My favorite aspect of being a writer is living vicariously through my characters. As a writer, I am able to travel with my characters to exotic locations and live exciting adventures that I may never get to experience due to financial or health restrictions. I have dermatomyositis, which has led to many complications including arthritis. My physical ability is limited so to be in the shoes of a character who has full use of his/her hands, does not use a wheelchair and live with daily pain, can be very refreshing. Even the lead character Elissa, from Ice Rose, despite her disability, is able to navigate the world with more independence than my reality will permit.

As a reader, believability is a very important factor. I love details of the time, characters, and world the story revolves around. There is nothing like having yourself pulled into a story you are reading. For the location of Madisyn Academy in Ice Rose, I needed to research cruise ships. I live in Alberta, Canada, a Province that is miles away from the Atlantic, and even the Pacific Ocean. Unable to travel, I cannot go on a cruise. On the Internet I was able to take virtual tours of cruise ships. Watching television shows that were also filmed on ships provided me additional ideas for my ship.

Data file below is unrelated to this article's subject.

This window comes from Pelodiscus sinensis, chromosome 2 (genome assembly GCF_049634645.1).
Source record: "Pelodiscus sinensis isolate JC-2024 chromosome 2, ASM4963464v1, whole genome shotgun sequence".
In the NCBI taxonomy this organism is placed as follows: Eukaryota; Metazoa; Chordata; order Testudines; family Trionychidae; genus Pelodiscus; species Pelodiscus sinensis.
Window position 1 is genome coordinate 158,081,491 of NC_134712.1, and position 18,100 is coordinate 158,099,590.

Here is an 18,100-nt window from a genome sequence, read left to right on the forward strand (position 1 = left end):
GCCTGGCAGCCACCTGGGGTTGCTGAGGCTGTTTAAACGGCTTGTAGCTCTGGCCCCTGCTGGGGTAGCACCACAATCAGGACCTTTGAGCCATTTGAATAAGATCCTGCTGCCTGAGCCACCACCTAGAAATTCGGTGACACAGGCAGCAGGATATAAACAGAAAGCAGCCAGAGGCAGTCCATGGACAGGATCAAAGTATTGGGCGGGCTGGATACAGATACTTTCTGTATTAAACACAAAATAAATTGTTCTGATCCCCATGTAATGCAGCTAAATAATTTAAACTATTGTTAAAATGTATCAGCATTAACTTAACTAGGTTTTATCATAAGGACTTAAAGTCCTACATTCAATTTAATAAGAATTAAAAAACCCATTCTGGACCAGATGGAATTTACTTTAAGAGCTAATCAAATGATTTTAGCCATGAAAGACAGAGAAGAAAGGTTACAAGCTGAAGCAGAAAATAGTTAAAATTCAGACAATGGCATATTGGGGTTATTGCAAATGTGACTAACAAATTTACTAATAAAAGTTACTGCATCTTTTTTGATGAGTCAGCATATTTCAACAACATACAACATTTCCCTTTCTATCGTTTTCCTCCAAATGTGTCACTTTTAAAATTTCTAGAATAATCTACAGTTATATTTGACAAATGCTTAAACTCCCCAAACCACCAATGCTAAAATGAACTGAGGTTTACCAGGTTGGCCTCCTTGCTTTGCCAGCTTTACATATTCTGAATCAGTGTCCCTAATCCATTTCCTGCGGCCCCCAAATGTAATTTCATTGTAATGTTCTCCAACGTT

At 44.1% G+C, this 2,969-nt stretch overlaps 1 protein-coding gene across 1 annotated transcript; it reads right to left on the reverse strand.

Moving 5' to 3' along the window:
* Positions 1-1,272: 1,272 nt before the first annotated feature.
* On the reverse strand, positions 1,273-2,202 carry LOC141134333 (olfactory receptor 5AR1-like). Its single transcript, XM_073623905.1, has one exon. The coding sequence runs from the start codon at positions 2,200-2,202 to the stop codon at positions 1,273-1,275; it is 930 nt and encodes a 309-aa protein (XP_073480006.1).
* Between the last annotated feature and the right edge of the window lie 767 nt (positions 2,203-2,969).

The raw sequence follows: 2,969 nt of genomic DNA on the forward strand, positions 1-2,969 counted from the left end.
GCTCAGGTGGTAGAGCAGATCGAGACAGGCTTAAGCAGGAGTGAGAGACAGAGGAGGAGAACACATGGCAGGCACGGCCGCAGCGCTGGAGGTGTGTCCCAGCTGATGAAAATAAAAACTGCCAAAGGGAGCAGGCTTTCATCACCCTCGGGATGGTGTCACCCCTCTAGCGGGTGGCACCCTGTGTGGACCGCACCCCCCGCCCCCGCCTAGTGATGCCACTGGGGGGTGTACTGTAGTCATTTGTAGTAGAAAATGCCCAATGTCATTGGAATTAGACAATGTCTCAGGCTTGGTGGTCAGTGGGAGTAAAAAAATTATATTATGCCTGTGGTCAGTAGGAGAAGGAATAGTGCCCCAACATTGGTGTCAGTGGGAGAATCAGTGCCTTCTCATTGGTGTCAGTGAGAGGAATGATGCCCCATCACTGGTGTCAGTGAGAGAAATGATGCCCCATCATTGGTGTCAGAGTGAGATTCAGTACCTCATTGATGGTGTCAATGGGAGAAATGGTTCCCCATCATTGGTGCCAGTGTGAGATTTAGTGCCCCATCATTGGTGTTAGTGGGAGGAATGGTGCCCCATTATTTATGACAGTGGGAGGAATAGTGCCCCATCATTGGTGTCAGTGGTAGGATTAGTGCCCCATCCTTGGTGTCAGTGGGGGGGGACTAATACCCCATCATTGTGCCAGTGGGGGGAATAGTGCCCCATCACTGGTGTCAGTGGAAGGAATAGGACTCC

For my first book, Ice Rose -AYoung Adult Spy Novel, I did no prior planning and just jumped in and started writing. When the editing process began, there was movement and reorganizing that was required. For my November 2013 release, Searching for Normal, which is creative nonfiction, the storyline is linear and follows my life. My current young adult novel, Hindsight, has several new tools used to plan my storyline. I made character descriptions, in which I  map every character, including their likes, dislikes, fears and other details that permit me to know how they would react and speak in every situation. Also, I use the three act structure from the Screenplay: Writing the Picture textbook by Russin and Downs. While it is for a screenplay, the formula works well to track my story. Then I also track the character's journey and make sure all ends are tied up.